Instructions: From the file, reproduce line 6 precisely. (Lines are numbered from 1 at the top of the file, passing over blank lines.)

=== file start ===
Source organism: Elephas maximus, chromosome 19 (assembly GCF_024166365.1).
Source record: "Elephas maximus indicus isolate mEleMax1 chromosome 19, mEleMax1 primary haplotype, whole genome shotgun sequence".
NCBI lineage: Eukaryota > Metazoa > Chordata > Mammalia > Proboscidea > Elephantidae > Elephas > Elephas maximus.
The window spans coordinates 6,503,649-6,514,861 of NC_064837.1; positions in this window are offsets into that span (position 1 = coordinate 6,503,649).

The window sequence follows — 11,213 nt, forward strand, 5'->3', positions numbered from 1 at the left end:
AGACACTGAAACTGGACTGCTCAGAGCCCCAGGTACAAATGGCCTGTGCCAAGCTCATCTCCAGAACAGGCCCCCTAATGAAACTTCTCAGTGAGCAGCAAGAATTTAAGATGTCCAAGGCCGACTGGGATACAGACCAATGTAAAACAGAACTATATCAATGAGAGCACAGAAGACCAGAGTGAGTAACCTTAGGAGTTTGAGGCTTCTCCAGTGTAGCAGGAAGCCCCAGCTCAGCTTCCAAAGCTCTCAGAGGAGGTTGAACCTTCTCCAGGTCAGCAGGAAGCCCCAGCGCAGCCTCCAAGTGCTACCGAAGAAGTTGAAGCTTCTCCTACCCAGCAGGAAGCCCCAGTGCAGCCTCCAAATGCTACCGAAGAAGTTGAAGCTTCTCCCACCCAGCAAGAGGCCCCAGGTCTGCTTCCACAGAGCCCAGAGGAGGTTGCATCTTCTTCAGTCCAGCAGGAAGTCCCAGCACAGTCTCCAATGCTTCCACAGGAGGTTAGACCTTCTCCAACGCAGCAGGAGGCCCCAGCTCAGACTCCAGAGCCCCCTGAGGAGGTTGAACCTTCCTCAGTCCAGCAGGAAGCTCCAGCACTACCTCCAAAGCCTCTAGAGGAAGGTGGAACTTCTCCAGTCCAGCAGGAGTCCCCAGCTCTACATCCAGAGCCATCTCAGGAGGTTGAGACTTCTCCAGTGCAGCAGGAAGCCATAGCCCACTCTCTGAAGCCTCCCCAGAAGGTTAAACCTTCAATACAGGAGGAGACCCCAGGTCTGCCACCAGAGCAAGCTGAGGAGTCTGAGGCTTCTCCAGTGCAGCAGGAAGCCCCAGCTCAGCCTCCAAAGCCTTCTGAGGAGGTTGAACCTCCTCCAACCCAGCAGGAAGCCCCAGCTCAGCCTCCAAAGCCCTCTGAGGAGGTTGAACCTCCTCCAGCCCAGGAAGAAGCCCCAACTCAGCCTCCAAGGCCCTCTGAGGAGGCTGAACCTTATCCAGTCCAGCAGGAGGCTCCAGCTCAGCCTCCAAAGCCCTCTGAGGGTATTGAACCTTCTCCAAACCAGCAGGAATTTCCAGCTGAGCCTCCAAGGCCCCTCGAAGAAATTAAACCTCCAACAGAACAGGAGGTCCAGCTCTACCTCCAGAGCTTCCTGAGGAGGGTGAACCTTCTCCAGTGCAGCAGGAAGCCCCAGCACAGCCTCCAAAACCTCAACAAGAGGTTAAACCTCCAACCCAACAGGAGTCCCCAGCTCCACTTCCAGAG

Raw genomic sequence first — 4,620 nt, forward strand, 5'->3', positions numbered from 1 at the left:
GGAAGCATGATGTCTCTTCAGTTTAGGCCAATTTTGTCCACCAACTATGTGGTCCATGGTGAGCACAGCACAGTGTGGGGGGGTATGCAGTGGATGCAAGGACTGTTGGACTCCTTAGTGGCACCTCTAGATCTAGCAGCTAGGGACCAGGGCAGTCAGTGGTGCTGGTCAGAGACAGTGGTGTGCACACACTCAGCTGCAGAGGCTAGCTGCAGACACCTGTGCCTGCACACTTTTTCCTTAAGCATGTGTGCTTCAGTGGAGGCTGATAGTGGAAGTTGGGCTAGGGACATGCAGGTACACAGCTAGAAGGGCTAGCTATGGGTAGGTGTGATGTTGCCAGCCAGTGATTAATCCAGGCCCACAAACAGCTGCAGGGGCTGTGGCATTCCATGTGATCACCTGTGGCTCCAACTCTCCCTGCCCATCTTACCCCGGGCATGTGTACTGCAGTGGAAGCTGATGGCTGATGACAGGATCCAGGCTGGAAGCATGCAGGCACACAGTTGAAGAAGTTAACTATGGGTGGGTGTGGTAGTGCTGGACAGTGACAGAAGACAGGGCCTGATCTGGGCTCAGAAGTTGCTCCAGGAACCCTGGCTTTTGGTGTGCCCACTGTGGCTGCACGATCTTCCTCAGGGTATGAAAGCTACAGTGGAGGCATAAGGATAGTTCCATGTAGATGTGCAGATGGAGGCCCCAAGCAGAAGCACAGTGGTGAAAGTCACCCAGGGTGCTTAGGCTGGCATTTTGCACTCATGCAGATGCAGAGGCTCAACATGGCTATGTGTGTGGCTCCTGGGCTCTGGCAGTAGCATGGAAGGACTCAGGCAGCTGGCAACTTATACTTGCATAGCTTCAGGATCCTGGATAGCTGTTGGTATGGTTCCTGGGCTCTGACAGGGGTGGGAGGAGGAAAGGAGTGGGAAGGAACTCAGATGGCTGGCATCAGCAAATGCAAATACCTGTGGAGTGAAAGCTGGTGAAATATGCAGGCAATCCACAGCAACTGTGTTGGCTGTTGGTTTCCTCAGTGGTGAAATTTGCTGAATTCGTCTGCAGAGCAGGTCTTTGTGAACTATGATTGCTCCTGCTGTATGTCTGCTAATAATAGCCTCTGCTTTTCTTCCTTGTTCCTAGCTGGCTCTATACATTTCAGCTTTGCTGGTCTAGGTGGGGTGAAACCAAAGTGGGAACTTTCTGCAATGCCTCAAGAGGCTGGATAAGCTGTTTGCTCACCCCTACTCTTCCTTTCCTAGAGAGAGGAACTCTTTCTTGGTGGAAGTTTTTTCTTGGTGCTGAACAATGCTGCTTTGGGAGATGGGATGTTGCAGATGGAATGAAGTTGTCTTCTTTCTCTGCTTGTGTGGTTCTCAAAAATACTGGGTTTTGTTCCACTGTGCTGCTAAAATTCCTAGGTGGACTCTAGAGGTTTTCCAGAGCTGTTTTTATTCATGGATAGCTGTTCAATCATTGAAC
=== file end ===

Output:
AGACACTGAAACTGGACTGCTCAGAGCCCCAGGTACAAATGGCCTGTGCCAAGCTCATCTCCAGAACAGGCCCCCTAATGAAACTTCTCAGTGAGCAGCAAGAATTTAAGATGTCCAAGGCCGACTGGGATACAGACCAATGTAAAACAGAACTATATCAATGAGAGCACAGAAGACCAGAGTGAGTAACCTTAGGAGTTTGAGGCTTCTCCAGTGTAGCAGGAAGCCCCAGCTCAGCTTCCAAAGCTCTCAGAGGAGGTTGAACCTTCTCCAGGTCAGCAGGAAGCCCCAGCGCAGCCTCCAAGTGCTACCGAAGAAGTTGAAGCTTCTCCTACCCAGCAGGAAGCCCCAGTGCAGCCTCCAAATGCTACCGAAGAAGTTGAAGCTTCTCCCACCCAGCAAGAGGCCCCAGGTCTGCTTCCACAGAGCCCAGAGGAGGTTGCATCTTCTTCAGTCCAGCAGGAAGTCCCAGCACAGTCTCCAATGCTTCCACAGGAGGTTAGACCTTCTCCAACGCAGCAGGAGGCCCCAGCTCAGACTCCAGAGCCCCCTGAGGAGGTTGAACCTTCCTCAGTCCAGCAGGAAGCTCCAGCACTACCTCCAAAGCCTCTAGAGGAAGGTGGAACTTCTCCAGTCCAGCAGGAGTCCCCAGCTCTACATCCAGAGCCATCTCAGGAGGTTGAGACTTCTCCAGTGCAGCAGGAAGCCATAGCCCACTCTCTGAAGCCTCCCCAGAAGGTTAAACCTTCAATACAGGAGGAGACCCCAGGTCTGCCACCAGAGCAAGCTGAGGAGTCTGAGGCTTCTCCAGTGCAGCAGGAAGCCCCAGCTCAGCCTCCAAAGCCTTCTGAGGAGGTTGAACCTCCTCCAACCCAGCAGGAAGCCCCAGCTCAGCCTCCAAAGCCCTCTGAGGAGGTTGAACCTCCTCCAGCCCAGGAAGAAGCCCCAACTCAGCCTCCAAGGCCCTCTGAGGAGGCTGAACCTTATCCAGTCCAGCAGGAGGCTCCAGCTCAGCCTCCAAAGCCCTCTGAGGGTATTGAACCTTCTCCAAACCAGCAGGAATTTCCAGCTGAGCCTCCAAGGCCCCTCGAAGAAATTAAACCTCCAACAGAACAGGAGGTCCAGCTCTACCTCCAGAGCTTCCTGAGGAGGGTGAACCTTCTCCAGTGCAGCAGGAAGCCCCAGCACAGCCTCCAAAACCTCAACAAGAGGTTAAACCTCCAACCCAACAGGAGTCCCCAGCTCCACTTCCAGAG